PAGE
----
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Apple suppliers fall as new line-up fails to impress

Wednesday, 23 Oct 2013 | 12:25 AM ET
Apple's iPad Mini and iPad Air
Noah Berger | Bloomberg| Getty Images
Apple's iPad Mini and iPad Air

Shares of Apple's Asia-based supply chain plunged on Wednesday after the consumer electronics giant's latest product lineup, including its new iPad Air and iPad Mini, failed to wow investors.

Taiwan-listed camera lens manufacturer Genius, touch screen manufacturer TPK Holding and casing maker Casetek fell 4 percent, 6 percent and 2.2 percent, respectively. While Hong Kong-listed acoustic component maker AAC Technologies declined 1.6 percent.

Shares of Apple, meanwhile, ended down 0.3 percent in the U.S. trading session on Tuesday.

(Read more: Live blog: Apple reveals new iPad Air, iPad Mini)

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"The supply chain realizes the new products are not going to be a hit. The new iPad Air may do ok, but the Mini isn't going to sell well because it isn't priced competitively. They are right to be concerned," said Rob Enderle, principal analyst of the Enderle Group told CNBC.

Late Tuesday, the Cupertino-based company showed off its next generation full-size iPad called the iPad Air – which is lighter and thinner than its predecessor – and a new iPad Mini featuring a retina display. The iPad Air starts pricing at $499 for the 16GB WiFi model and will cost $629 for the cellular model. The iPad 2 will sell for $399.

Beyond the new tablets, Apple also introduced new versions of the MacBook Pro laptop computer with longer battery life among other updates.

"I don't think there's enough there to appeal to more than their current fan base – I don't think it will spur the kind of replacement that past products have caused," said Enderle.

Apple's product launches during the second half of the year are particularly important given the year-end holiday shopping season, which accounts for a large portion of the company's annual sales.

Apple takes a jab at Microsoft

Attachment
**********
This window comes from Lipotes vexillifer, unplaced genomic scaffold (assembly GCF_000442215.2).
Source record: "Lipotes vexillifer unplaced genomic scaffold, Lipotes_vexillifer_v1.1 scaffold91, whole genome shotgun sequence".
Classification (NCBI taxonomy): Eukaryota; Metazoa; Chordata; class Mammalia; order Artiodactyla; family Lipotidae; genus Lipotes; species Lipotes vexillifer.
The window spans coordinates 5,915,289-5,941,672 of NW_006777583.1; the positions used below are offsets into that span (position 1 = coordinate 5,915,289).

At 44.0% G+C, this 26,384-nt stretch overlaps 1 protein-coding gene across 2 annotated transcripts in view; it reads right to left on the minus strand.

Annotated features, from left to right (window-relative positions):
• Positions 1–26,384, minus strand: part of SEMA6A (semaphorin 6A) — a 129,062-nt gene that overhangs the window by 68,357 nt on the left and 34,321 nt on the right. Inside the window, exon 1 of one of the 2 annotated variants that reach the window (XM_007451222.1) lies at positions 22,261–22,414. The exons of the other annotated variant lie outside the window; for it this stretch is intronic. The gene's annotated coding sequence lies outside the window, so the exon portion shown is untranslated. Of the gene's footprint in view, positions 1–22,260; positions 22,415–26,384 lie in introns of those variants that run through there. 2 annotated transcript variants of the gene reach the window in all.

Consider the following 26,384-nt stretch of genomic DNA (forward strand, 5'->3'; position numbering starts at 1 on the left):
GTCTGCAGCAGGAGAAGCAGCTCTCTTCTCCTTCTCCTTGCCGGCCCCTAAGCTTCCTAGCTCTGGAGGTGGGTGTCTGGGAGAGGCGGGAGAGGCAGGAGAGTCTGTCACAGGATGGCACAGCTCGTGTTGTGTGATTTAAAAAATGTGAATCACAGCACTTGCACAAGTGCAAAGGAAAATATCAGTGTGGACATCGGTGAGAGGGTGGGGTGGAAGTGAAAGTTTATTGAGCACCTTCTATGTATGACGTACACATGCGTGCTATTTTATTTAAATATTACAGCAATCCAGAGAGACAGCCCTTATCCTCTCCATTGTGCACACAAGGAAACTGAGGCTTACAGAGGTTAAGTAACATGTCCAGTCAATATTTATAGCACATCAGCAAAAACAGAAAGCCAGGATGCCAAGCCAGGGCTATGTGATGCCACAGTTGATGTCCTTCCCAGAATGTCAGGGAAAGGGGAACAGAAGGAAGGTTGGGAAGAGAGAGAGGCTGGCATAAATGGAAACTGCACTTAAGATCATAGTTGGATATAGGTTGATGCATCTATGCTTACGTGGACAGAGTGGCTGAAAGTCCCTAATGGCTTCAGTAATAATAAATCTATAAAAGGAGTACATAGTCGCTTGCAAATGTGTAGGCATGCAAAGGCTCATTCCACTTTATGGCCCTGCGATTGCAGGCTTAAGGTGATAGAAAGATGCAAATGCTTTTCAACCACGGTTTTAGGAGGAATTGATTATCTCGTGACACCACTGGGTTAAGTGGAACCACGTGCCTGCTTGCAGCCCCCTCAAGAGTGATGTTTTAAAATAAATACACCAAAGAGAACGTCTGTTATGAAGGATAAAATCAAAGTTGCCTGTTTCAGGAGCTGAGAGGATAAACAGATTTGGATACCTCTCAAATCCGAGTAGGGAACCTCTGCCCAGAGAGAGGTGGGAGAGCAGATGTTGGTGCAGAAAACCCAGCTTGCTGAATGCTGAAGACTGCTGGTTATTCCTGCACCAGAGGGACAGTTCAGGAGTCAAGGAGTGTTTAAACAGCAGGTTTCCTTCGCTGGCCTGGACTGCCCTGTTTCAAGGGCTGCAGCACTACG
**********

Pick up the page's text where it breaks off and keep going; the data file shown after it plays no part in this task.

Jamal Carnette, analyst at The Motley Fool, explains how Apple is taking a subtle jab at Microsoft through its software giveaways.

Brian White, analyst at Cantor Fitzgerald, had a more positive take on Apple's latest offerings, characterizing the iPad refresh as the "most significant" since the original iPad went on sale in April 2010.

(Read more: Apple's iPad not for you? Other tablet options)

"We were not disappointed. In fact, Apple surprised us on the upside. With Apple announcing that 170 million iPads have been sold since the introduction of the iPad, we believe this will prove to be a major upgrade cycle," White said.

Marc Einstein, industry principal, Consumer Telecommunications & Digital Media, Asia Pacific at Frost and Sullivan also expects the new products will be well received by consumers, particularly given that their availability coincides with the holiday season.

"There are a lot of first time buyers out there that don't own a tablet yet. For everyone four smartphones in the U.S., you have one tablet," he said, noting that the new iPads could help Apple grow its share in the tablet market of developed countries where consumers are less price sensitive.

(Read more: Nokia, Microsoft attempt to rain on Apple's parade)

—By CNBC's Ansuya Harjani; Follow her on Twitter @Ansuya_H

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  • Matt Hunter is the senior technology editor at CNBC.com.

  • Cadie Thompson is a tech reporter for the Enterprise Team for CNBC.com.

  • Working from Los Angeles, Boorstin is CNBC's media and entertainment reporter and editor of CNBC.com's Media Money section.

  • Jon Fortt is an on-air editor. He covers the companies, start-ups, and trends that are driving innovation in the industry.

  • Lipton is CNBC's technology correspondent, working from CNBC's Silicon Valley bureau.

  • Mark is CNBC's Silicon Valley/San Francisco Bureau Chief covering technology and digital media.

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